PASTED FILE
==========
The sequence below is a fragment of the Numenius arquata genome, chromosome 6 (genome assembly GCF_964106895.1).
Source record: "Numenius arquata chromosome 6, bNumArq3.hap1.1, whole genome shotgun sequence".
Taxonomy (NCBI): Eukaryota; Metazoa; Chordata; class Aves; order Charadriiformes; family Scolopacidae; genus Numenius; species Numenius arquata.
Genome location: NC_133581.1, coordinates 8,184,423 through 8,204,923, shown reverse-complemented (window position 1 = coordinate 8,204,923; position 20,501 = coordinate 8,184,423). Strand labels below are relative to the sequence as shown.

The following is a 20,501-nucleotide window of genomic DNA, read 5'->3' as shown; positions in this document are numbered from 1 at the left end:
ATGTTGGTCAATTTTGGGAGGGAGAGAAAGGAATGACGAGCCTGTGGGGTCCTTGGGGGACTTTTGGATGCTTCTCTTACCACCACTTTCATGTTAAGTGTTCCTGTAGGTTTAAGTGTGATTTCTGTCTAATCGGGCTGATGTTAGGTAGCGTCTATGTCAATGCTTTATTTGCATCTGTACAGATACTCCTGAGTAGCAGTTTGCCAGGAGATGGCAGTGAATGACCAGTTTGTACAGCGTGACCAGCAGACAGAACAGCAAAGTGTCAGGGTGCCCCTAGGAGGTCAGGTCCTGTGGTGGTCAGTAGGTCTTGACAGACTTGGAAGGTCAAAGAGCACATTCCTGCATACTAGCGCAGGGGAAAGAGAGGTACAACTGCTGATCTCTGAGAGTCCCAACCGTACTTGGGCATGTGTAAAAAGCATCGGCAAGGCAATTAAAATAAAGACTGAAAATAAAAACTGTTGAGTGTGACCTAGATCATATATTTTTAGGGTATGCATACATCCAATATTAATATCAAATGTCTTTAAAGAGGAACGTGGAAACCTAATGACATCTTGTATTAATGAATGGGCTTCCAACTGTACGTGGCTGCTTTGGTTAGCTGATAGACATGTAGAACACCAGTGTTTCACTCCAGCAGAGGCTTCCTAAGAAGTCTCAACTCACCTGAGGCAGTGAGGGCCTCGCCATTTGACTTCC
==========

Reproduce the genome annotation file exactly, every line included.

The sequence below is a fragment of the Numenius arquata genome, chromosome 6 (genome assembly GCF_964106895.1).
Source record: "Numenius arquata chromosome 6, bNumArq3.hap1.1, whole genome shotgun sequence".
Taxonomy (NCBI): Eukaryota; Metazoa; Chordata; class Aves; order Charadriiformes; family Scolopacidae; genus Numenius; species Numenius arquata.
Genome location: NC_133581.1, coordinates 8,184,423 through 8,204,923, shown reverse-complemented (window position 1 = coordinate 8,204,923; position 20,501 = coordinate 8,184,423). Strand labels below are relative to the sequence as shown.

The following is a 20,501-nucleotide window of genomic DNA, read 5'->3' as shown; positions in this document are numbered from 1 at the left end:
ATGTTGGTCAATTTTGGGAGGGAGAGAAAGGAATGACGAGCCTGTGGGGTCCTTGGGGGACTTTTGGATGCTTCTCTTACCACCACTTTCATGTTAAGTGTTCCTGTAGGTTTAAGTGTGATTTCTGTCTAATCGGGCTGATGTTAGGTAGCGTCTATGTCAATGCTTTATTTGCATCTGTACAGATACTCCTGAGTAGCAGTTTGCCAGGAGATGGCAGTGAATGACCAGTTTGTACAGCGTGACCAGCAGACAGAACAGCAAAGTGTCAGGGTGCCCCTAGGAGGTCAGGTCCTGTGGTGGTCAGTAGGTCTTGACAGACTTGGAAGGTCAAAGAGCACATTCCTGCATACTAGCGCAGGGGAAAGAGAGGTACAACTGCTGATCTCTGAGAGTCCCAACCGTACTTGGGCATGTGTAAAAAGCATCGGCAAGGCAATTAAAATAAAGACTGAAAATAAAAACTGTTGAGTGTGACCTAGATCATATATTTTTAGGGTATGCATACATCCAATATTAATATCAAATGTCTTTAAAGAGGAACGTGGAAACCTAATGACATCTTGTATTAATGAATGGGCTTCCAACTGTACGTGGCTGCTTTGGTTAGCTGATAGACATGTAGAACACCAGTGTTTCACTCCAGCAGAGGCTTCCTAAGAAGTCTCAACTCACCTGAGGCAGTGAGGGCCTCGCCATTTGACTTCC